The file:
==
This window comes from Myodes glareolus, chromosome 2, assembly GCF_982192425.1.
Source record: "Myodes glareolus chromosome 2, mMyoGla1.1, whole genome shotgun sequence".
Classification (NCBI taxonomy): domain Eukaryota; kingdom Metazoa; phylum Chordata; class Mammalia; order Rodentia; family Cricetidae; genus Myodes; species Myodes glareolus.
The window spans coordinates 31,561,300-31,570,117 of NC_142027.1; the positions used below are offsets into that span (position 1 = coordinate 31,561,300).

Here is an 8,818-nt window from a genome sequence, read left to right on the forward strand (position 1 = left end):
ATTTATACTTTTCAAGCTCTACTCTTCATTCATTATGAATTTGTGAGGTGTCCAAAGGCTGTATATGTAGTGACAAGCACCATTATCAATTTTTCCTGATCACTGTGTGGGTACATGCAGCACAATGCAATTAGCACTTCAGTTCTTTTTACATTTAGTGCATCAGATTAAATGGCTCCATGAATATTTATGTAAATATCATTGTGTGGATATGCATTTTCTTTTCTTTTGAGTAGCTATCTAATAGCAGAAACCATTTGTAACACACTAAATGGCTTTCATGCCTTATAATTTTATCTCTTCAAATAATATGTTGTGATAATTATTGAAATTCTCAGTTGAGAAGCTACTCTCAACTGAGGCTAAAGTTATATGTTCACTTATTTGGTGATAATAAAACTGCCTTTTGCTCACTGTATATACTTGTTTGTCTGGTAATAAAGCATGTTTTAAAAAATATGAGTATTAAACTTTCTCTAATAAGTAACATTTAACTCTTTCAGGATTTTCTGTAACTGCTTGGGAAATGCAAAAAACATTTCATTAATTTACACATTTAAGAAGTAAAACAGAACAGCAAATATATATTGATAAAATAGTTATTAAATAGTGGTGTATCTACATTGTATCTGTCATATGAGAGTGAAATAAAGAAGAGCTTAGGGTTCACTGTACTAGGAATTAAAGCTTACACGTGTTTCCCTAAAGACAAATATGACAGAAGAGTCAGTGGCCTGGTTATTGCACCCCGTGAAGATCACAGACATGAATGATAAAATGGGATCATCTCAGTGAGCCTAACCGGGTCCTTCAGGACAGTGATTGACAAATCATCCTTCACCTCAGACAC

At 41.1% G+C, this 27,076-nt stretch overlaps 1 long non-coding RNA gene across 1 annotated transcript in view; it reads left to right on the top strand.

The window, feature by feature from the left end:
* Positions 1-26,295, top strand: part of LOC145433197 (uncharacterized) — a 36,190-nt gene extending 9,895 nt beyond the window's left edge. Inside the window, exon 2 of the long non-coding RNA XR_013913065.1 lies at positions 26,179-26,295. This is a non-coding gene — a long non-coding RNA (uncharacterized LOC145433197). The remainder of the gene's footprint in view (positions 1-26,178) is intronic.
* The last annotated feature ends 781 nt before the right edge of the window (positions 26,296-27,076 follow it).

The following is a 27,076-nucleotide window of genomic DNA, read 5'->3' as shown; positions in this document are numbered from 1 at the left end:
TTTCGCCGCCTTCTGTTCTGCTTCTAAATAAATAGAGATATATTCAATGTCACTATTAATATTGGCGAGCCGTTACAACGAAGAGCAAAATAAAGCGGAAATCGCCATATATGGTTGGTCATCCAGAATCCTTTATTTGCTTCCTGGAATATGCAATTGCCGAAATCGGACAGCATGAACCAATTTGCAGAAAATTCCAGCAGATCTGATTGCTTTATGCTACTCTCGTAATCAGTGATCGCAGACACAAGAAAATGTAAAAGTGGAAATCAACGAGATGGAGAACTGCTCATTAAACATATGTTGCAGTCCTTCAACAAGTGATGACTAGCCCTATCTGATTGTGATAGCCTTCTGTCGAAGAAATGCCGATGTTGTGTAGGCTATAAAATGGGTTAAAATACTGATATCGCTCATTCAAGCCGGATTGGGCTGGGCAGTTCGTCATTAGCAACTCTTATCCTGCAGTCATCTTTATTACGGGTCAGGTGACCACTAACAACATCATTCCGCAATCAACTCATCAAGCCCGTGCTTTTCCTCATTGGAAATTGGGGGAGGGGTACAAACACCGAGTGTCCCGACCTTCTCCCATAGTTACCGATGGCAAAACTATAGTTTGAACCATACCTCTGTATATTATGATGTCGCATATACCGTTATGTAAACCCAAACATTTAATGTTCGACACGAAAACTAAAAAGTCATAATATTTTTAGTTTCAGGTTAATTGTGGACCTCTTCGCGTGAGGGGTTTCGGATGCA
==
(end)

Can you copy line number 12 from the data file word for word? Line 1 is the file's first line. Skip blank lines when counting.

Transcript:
TTTCGCCGCCTTCTGTTCTGCTTCTAAATAAATAGAGATATATTCAATGTCACTATTAATATTGGCGAGCCGTTACAACGAAGAGCAAAATAAAGCGGAAATCGCCATATATGGTTGGTCATCCAGAATCCTTTATTTGCTTCCTGGAATATGCAATTGCCGAAATCGGACAGCATGAACCAATTTGCAGAAAATTCCAGCAGATCTGATTGCTTTATGCTACTCTCGTAATCAGTGATCGCAGACACAAGAAAATGTAAAAGTGGAAATCAACGAGATGGAGAACTGCTCATTAAACATATGTTGCAGTCCTTCAACAAGTGATGACTAGCCCTATCTGATTGTGATAGCCTTCTGTCGAAGAAATGCCGATGTTGTGTAGGCTATAAAATGGGTTAAAATACTGATATCGCTCATTCAAGCCGGATTGGGCTGGGCAGTTCGTCATTAGCAACTCTTATCCTGCAGTCATCTTTATTACGGGTCAGGTGACCACTAACAACATCATTCCGCAATCAACTCATCAAGCCCGTGCTTTTCCTCATTGGAAATTGGGGGAGGGGTACAAACACCGAGTGTCCCGACCTTCTCCCATAGTTACCGATGGCAAAACTATAGTTTGAACCATACCTCTGTATATTATGATGTCGCATATACCGTTATGTAAACCCAAACATTTAATGTTCGACACGAAAACTAAAAAGTCATAATATTTTTAGTTTCAGGTTAATTGTGGACCTCTTCGCGTGAGGGGTTTCGGATGCA